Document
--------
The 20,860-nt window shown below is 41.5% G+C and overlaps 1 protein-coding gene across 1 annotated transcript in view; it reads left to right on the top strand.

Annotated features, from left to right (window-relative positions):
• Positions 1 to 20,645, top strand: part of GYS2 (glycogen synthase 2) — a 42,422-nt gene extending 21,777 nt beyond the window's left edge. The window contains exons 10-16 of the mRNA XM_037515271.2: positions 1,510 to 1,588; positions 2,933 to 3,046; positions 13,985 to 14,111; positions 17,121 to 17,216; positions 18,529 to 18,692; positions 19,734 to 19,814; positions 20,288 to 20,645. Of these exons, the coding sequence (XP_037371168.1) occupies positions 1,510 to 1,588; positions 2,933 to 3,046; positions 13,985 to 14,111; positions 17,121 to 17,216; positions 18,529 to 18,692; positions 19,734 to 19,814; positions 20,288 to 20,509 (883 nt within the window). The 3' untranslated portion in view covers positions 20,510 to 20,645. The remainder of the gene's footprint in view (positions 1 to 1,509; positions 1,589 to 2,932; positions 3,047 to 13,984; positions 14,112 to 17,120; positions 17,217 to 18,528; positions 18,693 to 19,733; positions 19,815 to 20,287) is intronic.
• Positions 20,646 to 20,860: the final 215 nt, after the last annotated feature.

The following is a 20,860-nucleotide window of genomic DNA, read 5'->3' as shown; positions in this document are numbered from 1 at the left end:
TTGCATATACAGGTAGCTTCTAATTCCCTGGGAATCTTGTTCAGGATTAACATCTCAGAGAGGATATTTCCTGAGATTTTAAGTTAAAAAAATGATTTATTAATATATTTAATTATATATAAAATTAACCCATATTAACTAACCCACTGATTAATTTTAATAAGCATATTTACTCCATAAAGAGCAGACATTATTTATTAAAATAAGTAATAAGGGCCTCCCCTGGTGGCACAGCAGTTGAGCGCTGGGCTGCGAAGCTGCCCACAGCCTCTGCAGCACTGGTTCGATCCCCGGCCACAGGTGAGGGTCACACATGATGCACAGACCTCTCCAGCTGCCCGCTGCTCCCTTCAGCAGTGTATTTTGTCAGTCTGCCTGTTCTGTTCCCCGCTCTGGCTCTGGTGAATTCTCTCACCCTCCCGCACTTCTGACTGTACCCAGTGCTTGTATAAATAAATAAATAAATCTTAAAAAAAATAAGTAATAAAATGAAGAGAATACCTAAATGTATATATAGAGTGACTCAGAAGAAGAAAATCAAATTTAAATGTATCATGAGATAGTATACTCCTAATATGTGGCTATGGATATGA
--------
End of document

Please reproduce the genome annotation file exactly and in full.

The 20,860-nt window shown below is 41.5% G+C and overlaps 1 protein-coding gene across 1 annotated transcript in view; it reads left to right on the top strand.

Annotated features, from left to right (window-relative positions):
• Positions 1 to 20,645, top strand: part of GYS2 (glycogen synthase 2) — a 42,422-nt gene extending 21,777 nt beyond the window's left edge. The window contains exons 10-16 of the mRNA XM_037515271.2: positions 1,510 to 1,588; positions 2,933 to 3,046; positions 13,985 to 14,111; positions 17,121 to 17,216; positions 18,529 to 18,692; positions 19,734 to 19,814; positions 20,288 to 20,645. Of these exons, the coding sequence (XP_037371168.1) occupies positions 1,510 to 1,588; positions 2,933 to 3,046; positions 13,985 to 14,111; positions 17,121 to 17,216; positions 18,529 to 18,692; positions 19,734 to 19,814; positions 20,288 to 20,509 (883 nt within the window). The 3' untranslated portion in view covers positions 20,510 to 20,645. The remainder of the gene's footprint in view (positions 1 to 1,509; positions 1,589 to 2,932; positions 3,047 to 13,984; positions 14,112 to 17,120; positions 17,217 to 18,528; positions 18,693 to 19,733; positions 19,815 to 20,287) is intronic.
• Positions 20,646 to 20,860: the final 215 nt, after the last annotated feature.

The following is a 20,860-nucleotide window of genomic DNA, read 5'->3' as shown; positions in this document are numbered from 1 at the left end:
TTGCATATACAGGTAGCTTCTAATTCCCTGGGAATCTTGTTCAGGATTAACATCTCAGAGAGGATATTTCCTGAGATTTTAAGTTAAAAAAATGATTTATTAATATATTTAATTATATATAAAATTAACCCATATTAACTAACCCACTGATTAATTTTAATAAGCATATTTACTCCATAAAGAGCAGACATTATTTATTAAAATAAGTAATAAGGGCCTCCCCTGGTGGCACAGCAGTTGAGCGCTGGGCTGCGAAGCTGCCCACAGCCTCTGCAGCACTGGTTCGATCCCCGGCCACAGGTGAGGGTCACACATGATGCACAGACCTCTCCAGCTGCCCGCTGCTCCCTTCAGCAGTGTATTTTGTCAGTCTGCCTGTTCTGTTCCCCGCTCTGGCTCTGGTGAATTCTCTCACCCTCCCGCACTTCTGACTGTACCCAGTGCTTGTATAAATAAATAAATAAATCTTAAAAAAAATAAGTAATAAAATGAAGAGAATACCTAAATGTATATATAGAGTGACTCAGAAGAAGAAAATCAAATTTAAATGTATCATGAGATAGTATACTCCTAATATGTGGCTATGGATATGA